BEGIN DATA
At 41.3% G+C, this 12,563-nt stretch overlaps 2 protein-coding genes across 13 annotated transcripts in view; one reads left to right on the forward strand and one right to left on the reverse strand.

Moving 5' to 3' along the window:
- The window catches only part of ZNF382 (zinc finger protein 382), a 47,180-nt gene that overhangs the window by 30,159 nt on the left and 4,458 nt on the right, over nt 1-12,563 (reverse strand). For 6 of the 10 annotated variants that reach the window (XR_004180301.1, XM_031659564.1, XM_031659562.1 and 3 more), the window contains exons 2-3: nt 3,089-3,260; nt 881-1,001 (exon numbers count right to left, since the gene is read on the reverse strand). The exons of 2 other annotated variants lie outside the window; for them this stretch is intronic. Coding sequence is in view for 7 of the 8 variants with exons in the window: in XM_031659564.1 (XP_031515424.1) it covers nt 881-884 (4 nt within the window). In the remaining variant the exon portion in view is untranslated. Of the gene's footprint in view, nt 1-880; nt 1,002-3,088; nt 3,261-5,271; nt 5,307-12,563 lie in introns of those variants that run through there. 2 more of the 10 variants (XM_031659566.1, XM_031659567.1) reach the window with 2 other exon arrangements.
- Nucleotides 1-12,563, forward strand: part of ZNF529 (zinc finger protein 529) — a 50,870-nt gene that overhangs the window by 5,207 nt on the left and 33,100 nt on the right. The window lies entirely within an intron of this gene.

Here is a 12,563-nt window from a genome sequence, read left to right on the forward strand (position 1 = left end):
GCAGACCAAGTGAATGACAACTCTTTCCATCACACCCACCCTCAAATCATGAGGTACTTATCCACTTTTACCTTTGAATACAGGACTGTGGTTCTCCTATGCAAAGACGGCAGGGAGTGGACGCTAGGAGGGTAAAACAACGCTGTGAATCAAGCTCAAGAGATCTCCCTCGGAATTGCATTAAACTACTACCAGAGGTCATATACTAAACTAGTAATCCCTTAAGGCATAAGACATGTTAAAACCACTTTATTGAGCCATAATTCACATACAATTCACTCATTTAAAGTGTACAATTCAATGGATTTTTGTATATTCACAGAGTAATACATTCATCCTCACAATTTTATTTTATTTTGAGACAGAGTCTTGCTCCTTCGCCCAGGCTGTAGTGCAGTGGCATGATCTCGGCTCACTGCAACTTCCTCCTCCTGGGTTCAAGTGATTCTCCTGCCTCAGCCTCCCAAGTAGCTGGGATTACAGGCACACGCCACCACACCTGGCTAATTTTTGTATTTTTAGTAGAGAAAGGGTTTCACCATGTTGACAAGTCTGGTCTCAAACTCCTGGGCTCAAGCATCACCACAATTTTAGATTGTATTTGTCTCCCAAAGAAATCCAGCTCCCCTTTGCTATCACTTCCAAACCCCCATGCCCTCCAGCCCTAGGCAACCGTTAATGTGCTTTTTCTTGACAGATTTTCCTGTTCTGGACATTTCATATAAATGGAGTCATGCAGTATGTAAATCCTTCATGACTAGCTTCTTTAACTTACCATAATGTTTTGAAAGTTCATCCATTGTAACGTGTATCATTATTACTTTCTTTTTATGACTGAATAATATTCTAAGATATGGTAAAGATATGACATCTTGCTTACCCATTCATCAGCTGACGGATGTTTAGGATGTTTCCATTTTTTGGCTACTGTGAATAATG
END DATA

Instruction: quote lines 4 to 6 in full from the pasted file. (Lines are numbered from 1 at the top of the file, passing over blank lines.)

- Nucleotides 1-12,563, forward strand: part of ZNF529 (zinc finger protein 529) — a 50,870-nt gene that overhangs the window by 5,207 nt on the left and 33,100 nt on the right. The window lies entirely within an intron of this gene.

Here is a 12,563-nt window from a genome sequence, read left to right on the forward strand (position 1 = left end):
GCAGACCAAGTGAATGACAACTCTTTCCATCACACCCACCCTCAAATCATGAGGTACTTATCCACTTTTACCTTTGAATACAGGACTGTGGTTCTCCTATGCAAAGACGGCAGGGAGTGGACGCTAGGAGGGTAAAACAACGCTGTGAATCAAGCTCAAGAGATCTCCCTCGGAATTGCATTAAACTACTACCAGAGGTCATATACTAAACTAGTAATCCCTTAAGGCATAAGACATGTTAAAACCACTTTATTGAGCCATAATTCACATACAATTCACTCATTTAAAGTGTACAATTCAATGGATTTTTGTATATTCACAGAGTAATACATTCATCCTCACAATTTTATTTTATTTTGAGACAGAGTCTTGCTCCTTCGCCCAGGCTGTAGTGCAGTGGCATGATCTCGGCTCACTGCAACTTCCTCCTCCTGGGTTCAAGTGATTCTCCTGCCTCAGCCTCCCAAGTAGCTGGGATTACAGGCACACGCCACCACACCTGGCTAATTTTTGTATTTTTAGTAGAGAAAGGGTTTCACCATGTTGACAAGTCTGGTCTCAAACTCCTGGGCTCAAGCATCACCACAATTTTAGATTGTATTTGTCTCCCAAAGAAATCCAGCTCCCCTTTGCTATCACTTCCAAACCCCCATGCCCTCCAGCCCTAGGCAACCGTTAATGTGCTTTTTCTTGACAGATTTTCCTGTTCTGGACATTTCATATAAATGGAGTCATGCAGTATGTAAATCCTTCATGACTAGCTTCTTTAACTTACCATAATGTTTTGAAAGTTCATCCATTGTAACGTGTATCATTATTACTTTCTTTTTATGACTGAATAATATTCTAAGATATGGTAAAGATATGACATCTTGCTTACCCATTCATCAGCTGACGGATGTTTAGGATGTTTCCATTTTTTGGCTACTGTGAATAATG